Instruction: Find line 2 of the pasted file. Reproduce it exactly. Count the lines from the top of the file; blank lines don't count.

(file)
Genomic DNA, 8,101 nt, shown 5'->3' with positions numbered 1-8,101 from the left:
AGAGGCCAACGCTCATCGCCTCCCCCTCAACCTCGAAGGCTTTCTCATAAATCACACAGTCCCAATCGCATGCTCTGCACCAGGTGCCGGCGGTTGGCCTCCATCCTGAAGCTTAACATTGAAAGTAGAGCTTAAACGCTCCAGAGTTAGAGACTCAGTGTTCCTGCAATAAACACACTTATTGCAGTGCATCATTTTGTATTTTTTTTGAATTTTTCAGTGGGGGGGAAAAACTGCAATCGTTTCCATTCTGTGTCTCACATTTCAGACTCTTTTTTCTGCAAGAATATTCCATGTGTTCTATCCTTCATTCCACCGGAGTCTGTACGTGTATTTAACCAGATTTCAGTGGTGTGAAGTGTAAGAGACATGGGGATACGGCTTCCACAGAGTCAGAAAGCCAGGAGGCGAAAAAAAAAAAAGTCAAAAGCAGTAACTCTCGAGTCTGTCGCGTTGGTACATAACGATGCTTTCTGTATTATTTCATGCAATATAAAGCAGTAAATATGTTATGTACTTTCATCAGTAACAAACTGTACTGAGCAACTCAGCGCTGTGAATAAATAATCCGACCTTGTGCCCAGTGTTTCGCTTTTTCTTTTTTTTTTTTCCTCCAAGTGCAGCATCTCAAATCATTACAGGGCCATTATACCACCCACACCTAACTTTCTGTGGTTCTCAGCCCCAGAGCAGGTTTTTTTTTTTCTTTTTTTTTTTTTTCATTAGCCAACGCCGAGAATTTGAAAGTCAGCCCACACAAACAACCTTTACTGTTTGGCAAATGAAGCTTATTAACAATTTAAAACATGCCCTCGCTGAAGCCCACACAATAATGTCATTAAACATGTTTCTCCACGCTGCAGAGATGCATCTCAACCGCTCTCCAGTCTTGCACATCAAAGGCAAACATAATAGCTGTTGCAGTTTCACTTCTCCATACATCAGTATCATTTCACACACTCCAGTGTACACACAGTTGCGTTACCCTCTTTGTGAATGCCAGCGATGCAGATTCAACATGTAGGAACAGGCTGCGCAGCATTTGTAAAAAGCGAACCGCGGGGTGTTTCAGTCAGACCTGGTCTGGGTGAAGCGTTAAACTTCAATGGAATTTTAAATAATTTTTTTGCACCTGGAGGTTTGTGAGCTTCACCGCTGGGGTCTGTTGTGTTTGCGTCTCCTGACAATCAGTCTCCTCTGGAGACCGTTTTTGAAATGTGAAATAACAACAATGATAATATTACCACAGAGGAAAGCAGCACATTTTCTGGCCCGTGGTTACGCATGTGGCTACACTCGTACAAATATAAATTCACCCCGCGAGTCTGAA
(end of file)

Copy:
AGAGGCCAACGCTCATCGCCTCCCCCTCAACCTCGAAGGCTTTCTCATAAATCACACAGTCCCAATCGCATGCTCTGCACCAGGTGCCGGCGGTTGGCCTCCATCCTGAAGCTTAACATTGAAAGTAGAGCTTAAACGCTCCAGAGTTAGAGACTCAGTGTTCCTGCAATAAACACACTTATTGCAGTGCATCATTTTGTATTTTTTTTGAATTTTTCAGTGGGGGGGAAAAACTGCAATCGTTTCCATTCTGTGTCTCACATTTCAGACTCTTTTTTCTGCAAGAATATTCCATGTGTTCTATCCTTCATTCCACCGGAGTCTGTACGTGTATTTAACCAGATTTCAGTGGTGTGAAGTGTAAGAGACATGGGGATACGGCTTCCACAGAGTCAGAAAGCCAGGAGGCGAAAAAAAAAAAAGTCAAAAGCAGTAACTCTCGAGTCTGTCGCGTTGGTACATAACGATGCTTTCTGTATTATTTCATGCAATATAAAGCAGTAAATATGTTATGTACTTTCATCAGTAACAAACTGTACTGAGCAACTCAGCGCTGTGAATAAATAATCCGACCTTGTGCCCAGTGTTTCGCTTTTTCTTTTTTTTTTTTCCTCCAAGTGCAGCATCTCAAATCATTACAGGGCCATTATACCACCCACACCTAACTTTCTGTGGTTCTCAGCCCCAGAGCAGGTTTTTTTTTTTCTTTTTTTTTTTTTTCATTAGCCAACGCCGAGAATTTGAAAGTCAGCCCACACAAACAACCTTTACTGTTTGGCAAATGAAGCTTATTAACAATTTAAAACATGCCCTCGCTGAAGCCCACACAATAATGTCATTAAACATGTTTCTCCACGCTGCAGAGATGCATCTCAACCGCTCTCCAGTCTTGCACATCAAAGGCAAACATAATAGCTGTTGCAGTTTCACTTCTCCATACATCAGTATCATTTCACACACTCCAGTGTACACACAGTTGCGTTACCCTCTTTGTGAATGCCAGCGATGCAGATTCAACATGTAGGAACAGGCTGCGCAGCATTTGTAAAAAGCGAACCGCGGGGTGTTTCAGTCAGACCTGGTCTGGGTGAAGCGTTAAACTTCAATGGAATTTTAAATAATTTTTTTGCACCTGGAGGTTTGTGAGCTTCACCGCTGGGGTCTGTTGTGTTTGCGTCTCCTGACAATCAGTCTCCTCTGGAGACCGTTTTTGAAATGTGAAATAACAACAATGATAATATTACCACAGAGGAAAGCAGCACATTTTCTGGCCCGTGGTTACGCATGTGGCTACACTCGTACAAATATAAATTCACCCCGCGAGTCTGAA